THE Queen’s massive art collection is tested “awake” so as not to upset Snowflakes.
Curators are reviewing plays “in terms of race, slavery, empire and disability” amid mounting objections to the royal family’s past.
Over the last year, more than 2,500 paintings, photographs and works of art – including exhibitions at Buckingham Palace and Windsor Castle – have been scrutinized.
Some that could potentially provoke outrage have since had their terminology changed or updated to align with modern “attitudes”.
A source said: “In many cases it’s as simple as changing a caption to add names of those involved and changing colonial place names to local ones.
“But it’s definitely being done with an eye on how attitudes have changed in recent years.”
The Royal Collection Trust, which conducts the ongoing review, has not revealed exactly how many failed the guard test.
But they do include a portrait of Sir Thomas Picton – dubbed the Hero of Waterloo – whose description has added his links to the slave trade.
The text for a 17th-century sketch by Italian artist Domenichino was also changed from “Epileptic Boy” to “Boy with Epilepsy”.
Up to 1,500 British Empire-themed photos from Edward Prince of Wales’ 1921 voyage to India have been updated to avoid causing offense, as have photos from the young King George V’s 1881 world voyage on HMS Bacchante.
Meanwhile, curators added statements to explain that more research is needed to identify individuals in photographs, including a group of men in Singapore in 1901 and Tibetan guests at the Calcutta Turf Club in 1905.
They also took pains to name specific individuals, including the only known portrait of Chinese Empress Wanrong (1906–46).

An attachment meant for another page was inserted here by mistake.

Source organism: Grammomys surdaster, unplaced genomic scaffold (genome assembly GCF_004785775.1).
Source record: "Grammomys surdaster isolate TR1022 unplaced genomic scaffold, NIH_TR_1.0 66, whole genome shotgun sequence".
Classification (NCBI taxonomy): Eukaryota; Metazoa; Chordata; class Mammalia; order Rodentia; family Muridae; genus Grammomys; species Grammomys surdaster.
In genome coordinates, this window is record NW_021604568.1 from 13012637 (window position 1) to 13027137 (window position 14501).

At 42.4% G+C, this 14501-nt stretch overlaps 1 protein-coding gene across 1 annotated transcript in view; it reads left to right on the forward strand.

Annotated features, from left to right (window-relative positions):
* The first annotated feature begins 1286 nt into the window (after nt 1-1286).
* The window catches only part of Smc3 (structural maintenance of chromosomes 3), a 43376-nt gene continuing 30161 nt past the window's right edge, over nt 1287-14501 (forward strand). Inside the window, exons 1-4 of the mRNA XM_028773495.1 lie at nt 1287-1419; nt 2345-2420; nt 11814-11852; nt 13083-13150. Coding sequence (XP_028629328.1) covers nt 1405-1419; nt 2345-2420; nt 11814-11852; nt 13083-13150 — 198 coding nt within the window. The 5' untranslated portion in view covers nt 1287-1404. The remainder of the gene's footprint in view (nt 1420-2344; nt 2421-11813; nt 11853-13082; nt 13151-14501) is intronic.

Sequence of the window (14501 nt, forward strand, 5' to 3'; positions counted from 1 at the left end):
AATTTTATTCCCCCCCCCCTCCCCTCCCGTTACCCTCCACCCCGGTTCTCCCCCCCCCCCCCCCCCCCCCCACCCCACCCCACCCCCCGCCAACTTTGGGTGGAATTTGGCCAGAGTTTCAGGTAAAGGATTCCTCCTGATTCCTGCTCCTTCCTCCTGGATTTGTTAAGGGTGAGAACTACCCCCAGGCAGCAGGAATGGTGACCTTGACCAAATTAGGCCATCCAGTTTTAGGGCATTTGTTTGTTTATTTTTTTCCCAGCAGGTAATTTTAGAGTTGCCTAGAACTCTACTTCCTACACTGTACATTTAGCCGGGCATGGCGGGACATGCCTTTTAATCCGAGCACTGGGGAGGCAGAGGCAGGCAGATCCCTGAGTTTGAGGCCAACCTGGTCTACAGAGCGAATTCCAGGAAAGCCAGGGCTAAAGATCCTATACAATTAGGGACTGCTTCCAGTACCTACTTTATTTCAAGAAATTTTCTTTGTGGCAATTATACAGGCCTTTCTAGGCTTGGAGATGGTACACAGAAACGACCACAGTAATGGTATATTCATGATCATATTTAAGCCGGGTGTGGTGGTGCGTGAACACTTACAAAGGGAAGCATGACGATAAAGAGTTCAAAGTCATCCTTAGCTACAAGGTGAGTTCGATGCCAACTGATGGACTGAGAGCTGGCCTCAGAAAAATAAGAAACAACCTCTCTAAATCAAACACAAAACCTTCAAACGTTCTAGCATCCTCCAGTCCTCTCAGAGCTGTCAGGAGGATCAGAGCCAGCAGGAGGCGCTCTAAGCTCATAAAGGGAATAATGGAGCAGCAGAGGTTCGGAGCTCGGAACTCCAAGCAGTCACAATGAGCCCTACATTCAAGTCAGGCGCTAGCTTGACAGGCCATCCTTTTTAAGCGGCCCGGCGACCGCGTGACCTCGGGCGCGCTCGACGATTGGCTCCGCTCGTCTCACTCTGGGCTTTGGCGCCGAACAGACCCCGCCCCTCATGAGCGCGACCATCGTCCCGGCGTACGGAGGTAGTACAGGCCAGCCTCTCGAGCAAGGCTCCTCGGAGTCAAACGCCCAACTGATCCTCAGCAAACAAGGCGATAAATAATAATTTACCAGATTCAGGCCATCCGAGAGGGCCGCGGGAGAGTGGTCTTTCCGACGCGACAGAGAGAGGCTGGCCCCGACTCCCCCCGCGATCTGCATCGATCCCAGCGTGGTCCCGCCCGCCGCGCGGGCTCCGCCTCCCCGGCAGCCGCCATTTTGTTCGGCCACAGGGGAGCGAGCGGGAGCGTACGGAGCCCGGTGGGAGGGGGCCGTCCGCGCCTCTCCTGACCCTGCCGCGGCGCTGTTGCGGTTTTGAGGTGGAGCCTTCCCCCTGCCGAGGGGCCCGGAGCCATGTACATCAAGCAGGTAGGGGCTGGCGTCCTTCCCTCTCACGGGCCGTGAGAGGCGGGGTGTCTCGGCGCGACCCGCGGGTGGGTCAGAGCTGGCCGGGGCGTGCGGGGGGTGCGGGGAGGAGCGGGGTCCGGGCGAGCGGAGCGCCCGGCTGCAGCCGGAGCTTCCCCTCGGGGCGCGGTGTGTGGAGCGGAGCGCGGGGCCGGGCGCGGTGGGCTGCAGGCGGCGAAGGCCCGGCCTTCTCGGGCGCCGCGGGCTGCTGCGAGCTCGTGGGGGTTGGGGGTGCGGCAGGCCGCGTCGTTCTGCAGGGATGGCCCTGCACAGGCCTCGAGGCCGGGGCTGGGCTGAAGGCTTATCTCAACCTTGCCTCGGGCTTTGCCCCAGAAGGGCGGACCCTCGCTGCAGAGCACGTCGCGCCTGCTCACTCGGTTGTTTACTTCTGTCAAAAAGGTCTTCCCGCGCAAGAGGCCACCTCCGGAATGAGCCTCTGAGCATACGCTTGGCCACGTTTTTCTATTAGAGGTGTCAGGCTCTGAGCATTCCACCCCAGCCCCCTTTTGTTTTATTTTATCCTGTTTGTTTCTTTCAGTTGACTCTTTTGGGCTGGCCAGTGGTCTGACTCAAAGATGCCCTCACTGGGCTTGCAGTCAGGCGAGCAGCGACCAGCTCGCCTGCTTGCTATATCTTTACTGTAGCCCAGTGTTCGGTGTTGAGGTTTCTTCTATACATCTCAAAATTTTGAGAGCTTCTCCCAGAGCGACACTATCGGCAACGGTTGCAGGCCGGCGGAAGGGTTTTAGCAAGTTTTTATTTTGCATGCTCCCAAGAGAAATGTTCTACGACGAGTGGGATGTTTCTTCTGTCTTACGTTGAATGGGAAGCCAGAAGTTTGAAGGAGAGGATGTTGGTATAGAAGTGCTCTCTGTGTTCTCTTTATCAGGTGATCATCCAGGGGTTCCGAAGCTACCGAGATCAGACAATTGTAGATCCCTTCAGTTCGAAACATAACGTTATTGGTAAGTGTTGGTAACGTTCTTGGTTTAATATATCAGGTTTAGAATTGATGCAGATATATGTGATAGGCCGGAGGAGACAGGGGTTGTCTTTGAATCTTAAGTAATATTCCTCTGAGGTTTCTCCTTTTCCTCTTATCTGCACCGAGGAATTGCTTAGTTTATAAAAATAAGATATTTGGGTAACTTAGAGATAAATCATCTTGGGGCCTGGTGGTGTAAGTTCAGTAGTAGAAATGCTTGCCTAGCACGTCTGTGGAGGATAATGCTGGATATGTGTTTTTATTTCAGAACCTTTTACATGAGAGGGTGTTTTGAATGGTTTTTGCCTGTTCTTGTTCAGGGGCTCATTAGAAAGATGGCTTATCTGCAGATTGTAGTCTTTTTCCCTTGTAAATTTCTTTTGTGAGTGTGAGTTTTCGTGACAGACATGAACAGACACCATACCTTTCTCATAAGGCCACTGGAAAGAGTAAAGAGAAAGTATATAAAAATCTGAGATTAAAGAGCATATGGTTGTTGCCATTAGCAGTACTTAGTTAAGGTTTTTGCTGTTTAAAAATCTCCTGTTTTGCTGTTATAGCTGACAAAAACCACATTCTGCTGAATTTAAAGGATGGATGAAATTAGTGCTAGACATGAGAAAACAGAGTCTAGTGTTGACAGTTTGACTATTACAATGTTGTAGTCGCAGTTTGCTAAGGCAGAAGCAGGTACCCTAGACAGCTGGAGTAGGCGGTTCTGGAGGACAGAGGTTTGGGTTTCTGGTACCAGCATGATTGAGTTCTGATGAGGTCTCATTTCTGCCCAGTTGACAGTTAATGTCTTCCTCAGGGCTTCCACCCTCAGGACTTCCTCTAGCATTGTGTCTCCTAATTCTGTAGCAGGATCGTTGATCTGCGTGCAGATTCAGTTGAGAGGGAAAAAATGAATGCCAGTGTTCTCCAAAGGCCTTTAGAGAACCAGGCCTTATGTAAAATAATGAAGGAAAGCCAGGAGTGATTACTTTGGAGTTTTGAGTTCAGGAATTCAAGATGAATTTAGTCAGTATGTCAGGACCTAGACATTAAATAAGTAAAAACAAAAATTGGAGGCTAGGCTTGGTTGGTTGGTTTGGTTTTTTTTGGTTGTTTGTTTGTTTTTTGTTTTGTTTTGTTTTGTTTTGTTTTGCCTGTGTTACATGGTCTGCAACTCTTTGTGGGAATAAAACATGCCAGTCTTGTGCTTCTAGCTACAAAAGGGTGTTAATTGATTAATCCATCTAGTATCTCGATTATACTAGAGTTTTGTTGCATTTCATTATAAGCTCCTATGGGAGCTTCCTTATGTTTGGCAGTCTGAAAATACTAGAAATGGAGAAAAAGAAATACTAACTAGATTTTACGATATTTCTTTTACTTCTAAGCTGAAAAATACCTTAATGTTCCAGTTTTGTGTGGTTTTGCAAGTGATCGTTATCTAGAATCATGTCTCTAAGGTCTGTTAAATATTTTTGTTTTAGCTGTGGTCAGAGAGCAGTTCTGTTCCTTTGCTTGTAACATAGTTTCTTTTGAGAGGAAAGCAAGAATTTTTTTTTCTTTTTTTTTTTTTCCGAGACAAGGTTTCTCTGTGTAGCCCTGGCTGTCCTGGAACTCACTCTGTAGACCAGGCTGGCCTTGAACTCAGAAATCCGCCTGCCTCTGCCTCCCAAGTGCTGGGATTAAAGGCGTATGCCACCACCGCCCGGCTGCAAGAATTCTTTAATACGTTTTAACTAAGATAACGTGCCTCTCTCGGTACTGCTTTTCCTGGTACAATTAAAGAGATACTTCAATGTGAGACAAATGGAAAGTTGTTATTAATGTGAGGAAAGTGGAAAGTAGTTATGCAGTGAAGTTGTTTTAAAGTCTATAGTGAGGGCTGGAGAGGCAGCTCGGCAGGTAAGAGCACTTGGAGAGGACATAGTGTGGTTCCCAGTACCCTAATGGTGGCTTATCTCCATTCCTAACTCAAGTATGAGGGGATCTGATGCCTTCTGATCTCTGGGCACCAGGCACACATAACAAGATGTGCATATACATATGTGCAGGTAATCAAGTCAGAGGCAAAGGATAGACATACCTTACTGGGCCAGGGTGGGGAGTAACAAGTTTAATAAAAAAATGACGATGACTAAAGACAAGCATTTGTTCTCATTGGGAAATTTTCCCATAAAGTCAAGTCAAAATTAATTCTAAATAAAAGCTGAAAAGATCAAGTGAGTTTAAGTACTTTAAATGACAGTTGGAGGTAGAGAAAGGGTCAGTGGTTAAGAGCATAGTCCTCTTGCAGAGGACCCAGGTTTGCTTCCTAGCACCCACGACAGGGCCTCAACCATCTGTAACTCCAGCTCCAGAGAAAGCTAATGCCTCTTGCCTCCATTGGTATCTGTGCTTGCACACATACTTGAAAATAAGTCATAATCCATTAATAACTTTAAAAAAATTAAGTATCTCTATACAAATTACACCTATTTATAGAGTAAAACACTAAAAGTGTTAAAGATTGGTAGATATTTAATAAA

Other portraits that could potentially cause offense include former Home Secretary Henry Dundas, who delayed the abolition of slavery.
Former Prime Minister Sir Robert Peel, who also opposed abolition, could come under scrutiny along with slave owner William Beckford.
The Queen owns the largest private art collection in the world, spread across 13 royal residences.
Some of the millions of pieces managed by the RCT date back to the time of Henry VIII more than 500 years ago. It is the first time the Trust has revealed it has carried out a “guard check” on works of art.
In its annual overview released this week, the RCT said: “The curators continued to update terminology related to race, slavery, empire and disability, and reviewed a total of 2,500 object records in the collections management system during the year.”
The move comes after a statue of slave trader Edward Colston was toppled, defaced and dumped in Bristol Harbor in June 2020.
This sparked calls for other slavery and colonial-era statues to be removed from the streets.
There are also increasingly vocal demands from across the Commonwealth for the royal family to pay reparations for slavery.
Earlier this year, Prince William and Kate’s tour of the Caribbean was marred by protests, with parts branded “tone deaf” with “heavy colonial undertones”.
In Jamaica, William expressed “deep sadness” at Britain’s role in slavery, describing the trade as “abominable” and saying “It should never have happened.”
Prince Charles also called it a “horrifying atrocity” that “stains our history forever”.
Meanwhile, Prince Harry and Meghan last year claimed an unnamed royal made racist comments about their unborn children.
The royal households have now started to publish the percentage of staff from an ethnic minority. Buckingham Palace announced last year that it had a goal of 10 percent diversity by the end of 2022.
It currently stands at 9.6 percent, with William and Kate’s office at 13.6 percent and Charles and Camilla at 10.6 percent.
An RCT spokesman said: “Publicly available object records are constantly reviewed to improve the information presented on an object and/or subject.
“A reference to 2,500 object records reviewed in 2021-22 has been included in the annual report to demonstrate the scope of this curatorial work.”